The importance of data sharing
As part of our aim to promote greater openness in scientific research, our journals mandate that data underlying any given study is made available – usually through a repository or within the supplementary material. This helps facilitate secure access and storage of datasets, meaning that third parties can use them for their own research. It can be particularly helping for testing theories, developing models or investigating patterns or correlations in a population or over a specific time period.
Climate justice and research
For this year’s Open Access Week theme ‘Open for Climate Justice’, we wanted to shed light on the importance of data sharing for addressing one the greatest challenges we face.
As one of the biggest threats to our planet, climate change has implications for researchers and organisations working across numerous disciplines. For example, the authors of a 2019 Phil Trans B modelling study (1) used published data to model the influence of climate change on Black Sigatoka disease in bananas. In this case, the research spanned both epidemiology and climate science to shed light on an important topic of concern. Bananas are an important staple food crop in many developing countries, both for sustenance and income. Increased threats from infectious diseases will further exacerbate the challenges faced by those who rely on them (2).
Robust data collection, storage and dissemination can also help us build up a picture of long- and short-term patterns of changes in the climate. A recent J. R. Soc. Interface study used data spanning 1902 to 2016 to investigate the effect of the climate on annual spring hay yield (3). By applying the results to future climate models, it is predicted that yields will continue to decline by up to 48–50%.
Opening up climate and biodiversity data can also allow important theories to be tested and validated. This has been particularly important for Professor Damien Fordham at The University of Adelaide, who also sits on the Biology Letters Editorial Board. Professor Fordham’s research brings together palentology, climatology, global ecology and genomics to investigate global environmental change. He has written about the importance of open data sets in his area of research for Past Global Changes (PAGES) magazine (4) and Science (5). We asked him to share his perspective with us.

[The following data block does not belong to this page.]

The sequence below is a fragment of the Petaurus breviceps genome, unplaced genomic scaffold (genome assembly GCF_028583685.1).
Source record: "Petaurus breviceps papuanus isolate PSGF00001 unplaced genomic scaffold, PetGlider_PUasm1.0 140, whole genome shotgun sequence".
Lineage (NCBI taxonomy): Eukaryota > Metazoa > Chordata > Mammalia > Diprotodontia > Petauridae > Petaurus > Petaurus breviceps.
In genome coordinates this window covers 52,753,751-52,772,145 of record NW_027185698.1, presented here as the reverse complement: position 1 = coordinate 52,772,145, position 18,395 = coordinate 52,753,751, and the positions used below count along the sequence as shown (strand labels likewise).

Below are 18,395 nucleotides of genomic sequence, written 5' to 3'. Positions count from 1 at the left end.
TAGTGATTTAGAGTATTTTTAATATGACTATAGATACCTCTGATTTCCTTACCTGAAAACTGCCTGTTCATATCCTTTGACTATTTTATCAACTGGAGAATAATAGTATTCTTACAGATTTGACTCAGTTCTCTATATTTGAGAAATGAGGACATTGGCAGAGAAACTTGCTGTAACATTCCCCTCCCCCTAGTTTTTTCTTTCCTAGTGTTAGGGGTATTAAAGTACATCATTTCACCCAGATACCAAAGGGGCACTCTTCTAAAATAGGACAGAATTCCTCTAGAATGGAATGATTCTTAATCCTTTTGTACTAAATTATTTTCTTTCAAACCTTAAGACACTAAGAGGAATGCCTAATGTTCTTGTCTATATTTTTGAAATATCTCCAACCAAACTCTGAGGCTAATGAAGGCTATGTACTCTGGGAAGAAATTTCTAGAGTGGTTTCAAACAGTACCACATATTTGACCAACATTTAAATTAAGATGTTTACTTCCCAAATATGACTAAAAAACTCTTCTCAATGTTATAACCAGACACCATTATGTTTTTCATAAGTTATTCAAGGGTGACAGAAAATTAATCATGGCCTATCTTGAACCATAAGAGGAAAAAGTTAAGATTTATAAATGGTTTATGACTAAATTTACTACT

What are the climate consequences of massive open data sets being electronically available?
“Vast amounts of open-access climate and biodiversity data are today allowing important theories in ecology and evolution to be tested and better connected to effective measures to safeguard the future of Earth’s biodiversity.”
How can open data policies and initiatives facilitate collaboration between researchers from different disciplines and geographic areas?
“The recent trend towards publishing open access climate and biodiversity data sets has provided exciting new opportunities to better understand the distribution and dynamics of life on Earth that were unimaginable just ten years ago. For example, open access data is offering new prospects for benchmarking and maintaining future biodiversity in the face of climate change through facilitating research at the intersection of paleoecology, paleoclimatology, paleogenomics, macroecology, and conservation biology.”
How do you feel journals can build on their work to facilitate data sharing for the international climate research community?
“Through continuing to promote data type papers, and ensuring that they are rigorously peer reviewed, journals have a very important role to play in helping to mitigate climate-driven biodiversity loss in the 21st century.”
Sharing your data with the Royal Society Publishing
To help make data sharing easier for our authors, we have partnerships with the Dryad and Figshare repositories. On most of our journals, we will cover the cost of depositing data with Dryad. We also deposit all supplementary material into Figshare.
As climate change becomes an increasing threat to the planet, it is more critical that researchers, universities, organisations and journals work together to facilitate the sharing of climate data over the long-term. Doing so will help us develop accurate models, test important theories and lay the foundations for creative solutions.
(1) Bebber Daniel P. 2019 Climate change effects on Black Sigatoka disease of banana Phil. Trans. R. Soc. http://doi.org/10.1098/rstb.2018.0269
(2) Friesen Timothy L. 2016 Combating the Sigatoka Disease Complex on Banana. PLoS Genet 12(8): e1006234. https://doi.org/10.1371/journal.pgen.1006234
(3) Addy John W. G., Ellis Richard H., MacLaren Chloe, Macdonald Andy J., Semenov Mikhail A and Mead Andrew. 2022. A heteroskedastic model of Park Grass spring hay yields in response to weather suggests continuing yield decline with climate change in future decades J. R. Soc. Interface. 192022036120220361 http://doi.org/10.1098/rsif.2022.0361
(4) Fordham Damien A. and Nogues-Bravo David 2018 Open-access data is uncovering past responses of biodiversity to global environmental change. Past Global Changes Magazine 26(2) https://doi.org/10.22498/pages.26.2.77
(5) Fordham, D. A., Jackson, S. T., Brown, S. C., Huntley, B., Brook, B. W., Dahl-Jensen, D., Gilbert, M. T. P., Otto-Bliesner, B. L., Svensson, A., Theodoridis, S. et al. 2020. Using paleo-archives to safeguard biodiversity under climate change. Science, 369(6507), [eabc5654]. https://doi.org/10.1126/science.abc5654
Image: Launching an ozonesonde balloon. The National Oceanic and Atmospheric Administration (NOAA).
The Royal Society journals publish research in all areas of climate change. Find out more.